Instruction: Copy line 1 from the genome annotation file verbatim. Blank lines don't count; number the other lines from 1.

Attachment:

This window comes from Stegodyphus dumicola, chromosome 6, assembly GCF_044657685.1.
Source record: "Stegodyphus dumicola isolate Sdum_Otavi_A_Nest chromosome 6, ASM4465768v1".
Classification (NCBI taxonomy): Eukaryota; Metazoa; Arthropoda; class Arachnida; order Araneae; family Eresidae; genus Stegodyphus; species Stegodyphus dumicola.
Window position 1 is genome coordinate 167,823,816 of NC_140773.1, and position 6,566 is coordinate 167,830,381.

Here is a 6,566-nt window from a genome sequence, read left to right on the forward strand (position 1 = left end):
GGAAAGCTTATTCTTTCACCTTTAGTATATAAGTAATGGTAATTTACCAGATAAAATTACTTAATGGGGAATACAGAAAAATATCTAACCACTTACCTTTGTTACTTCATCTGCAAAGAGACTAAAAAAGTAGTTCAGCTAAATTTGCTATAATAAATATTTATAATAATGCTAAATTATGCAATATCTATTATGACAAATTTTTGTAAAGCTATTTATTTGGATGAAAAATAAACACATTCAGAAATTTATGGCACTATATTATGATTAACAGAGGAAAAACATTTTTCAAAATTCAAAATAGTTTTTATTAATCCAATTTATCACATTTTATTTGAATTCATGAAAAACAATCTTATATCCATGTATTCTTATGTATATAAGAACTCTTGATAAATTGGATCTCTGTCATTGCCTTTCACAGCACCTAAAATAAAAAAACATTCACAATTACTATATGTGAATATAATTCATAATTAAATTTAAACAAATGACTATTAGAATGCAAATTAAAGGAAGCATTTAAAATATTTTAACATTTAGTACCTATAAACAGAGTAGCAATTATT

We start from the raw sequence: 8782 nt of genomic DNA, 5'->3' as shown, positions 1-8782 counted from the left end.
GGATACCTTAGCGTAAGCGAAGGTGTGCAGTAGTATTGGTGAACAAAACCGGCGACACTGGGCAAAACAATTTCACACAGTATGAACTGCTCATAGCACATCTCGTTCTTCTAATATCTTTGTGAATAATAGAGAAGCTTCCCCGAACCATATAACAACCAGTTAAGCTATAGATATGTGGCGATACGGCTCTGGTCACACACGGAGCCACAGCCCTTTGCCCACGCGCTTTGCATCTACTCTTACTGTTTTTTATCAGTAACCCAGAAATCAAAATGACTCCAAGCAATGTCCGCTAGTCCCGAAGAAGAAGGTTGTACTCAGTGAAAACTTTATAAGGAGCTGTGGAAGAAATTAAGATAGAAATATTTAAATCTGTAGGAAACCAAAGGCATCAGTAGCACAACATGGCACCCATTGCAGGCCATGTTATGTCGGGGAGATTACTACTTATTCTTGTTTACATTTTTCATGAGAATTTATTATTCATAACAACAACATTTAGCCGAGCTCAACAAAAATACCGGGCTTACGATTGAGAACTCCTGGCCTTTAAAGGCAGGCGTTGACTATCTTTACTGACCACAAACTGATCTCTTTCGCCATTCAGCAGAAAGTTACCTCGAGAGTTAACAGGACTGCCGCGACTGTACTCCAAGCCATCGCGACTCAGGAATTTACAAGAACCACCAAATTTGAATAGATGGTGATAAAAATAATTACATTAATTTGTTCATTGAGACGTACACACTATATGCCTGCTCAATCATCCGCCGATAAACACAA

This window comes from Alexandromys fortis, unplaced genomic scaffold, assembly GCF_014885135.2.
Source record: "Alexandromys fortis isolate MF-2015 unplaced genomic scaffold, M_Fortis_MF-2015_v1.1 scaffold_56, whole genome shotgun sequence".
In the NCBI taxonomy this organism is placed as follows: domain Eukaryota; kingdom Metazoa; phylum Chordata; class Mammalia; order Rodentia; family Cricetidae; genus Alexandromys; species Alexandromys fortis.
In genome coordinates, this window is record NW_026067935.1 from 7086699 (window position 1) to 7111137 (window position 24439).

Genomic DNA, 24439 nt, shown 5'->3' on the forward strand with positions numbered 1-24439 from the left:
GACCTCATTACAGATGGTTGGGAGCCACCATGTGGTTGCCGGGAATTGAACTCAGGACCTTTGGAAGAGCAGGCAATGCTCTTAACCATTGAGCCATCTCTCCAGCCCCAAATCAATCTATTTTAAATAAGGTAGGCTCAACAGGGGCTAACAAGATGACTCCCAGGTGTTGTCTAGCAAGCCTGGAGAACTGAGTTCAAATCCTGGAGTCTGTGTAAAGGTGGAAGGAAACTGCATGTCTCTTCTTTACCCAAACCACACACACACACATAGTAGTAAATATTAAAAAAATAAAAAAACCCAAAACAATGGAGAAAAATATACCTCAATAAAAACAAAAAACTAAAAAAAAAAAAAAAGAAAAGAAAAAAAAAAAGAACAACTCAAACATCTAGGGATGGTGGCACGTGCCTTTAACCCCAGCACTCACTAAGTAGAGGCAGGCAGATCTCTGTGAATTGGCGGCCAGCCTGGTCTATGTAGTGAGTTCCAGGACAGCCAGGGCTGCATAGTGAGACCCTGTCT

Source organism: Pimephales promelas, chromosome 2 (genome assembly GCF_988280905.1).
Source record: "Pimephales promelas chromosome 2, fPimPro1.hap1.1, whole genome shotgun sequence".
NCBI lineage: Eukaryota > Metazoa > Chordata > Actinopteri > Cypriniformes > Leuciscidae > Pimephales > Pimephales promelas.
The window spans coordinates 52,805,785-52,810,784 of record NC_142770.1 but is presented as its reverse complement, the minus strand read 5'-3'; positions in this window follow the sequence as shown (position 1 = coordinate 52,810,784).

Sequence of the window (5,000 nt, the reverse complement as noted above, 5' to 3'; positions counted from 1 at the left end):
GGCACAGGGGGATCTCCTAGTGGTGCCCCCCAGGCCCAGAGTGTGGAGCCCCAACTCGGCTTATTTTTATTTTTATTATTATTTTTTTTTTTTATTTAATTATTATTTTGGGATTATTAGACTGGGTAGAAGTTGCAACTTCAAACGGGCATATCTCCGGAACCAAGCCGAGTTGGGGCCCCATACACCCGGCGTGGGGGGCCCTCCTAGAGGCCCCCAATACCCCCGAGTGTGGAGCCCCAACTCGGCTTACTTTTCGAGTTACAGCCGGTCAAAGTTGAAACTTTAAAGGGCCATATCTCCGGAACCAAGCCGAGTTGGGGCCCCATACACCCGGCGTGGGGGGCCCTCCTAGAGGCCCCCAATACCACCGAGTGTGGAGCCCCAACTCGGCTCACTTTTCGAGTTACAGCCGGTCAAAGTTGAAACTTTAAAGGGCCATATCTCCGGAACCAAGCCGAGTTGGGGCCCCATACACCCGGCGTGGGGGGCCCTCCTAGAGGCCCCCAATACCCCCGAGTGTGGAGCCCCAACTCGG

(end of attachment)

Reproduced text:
This window comes from Stegodyphus dumicola, chromosome 6, assembly GCF_044657685.1.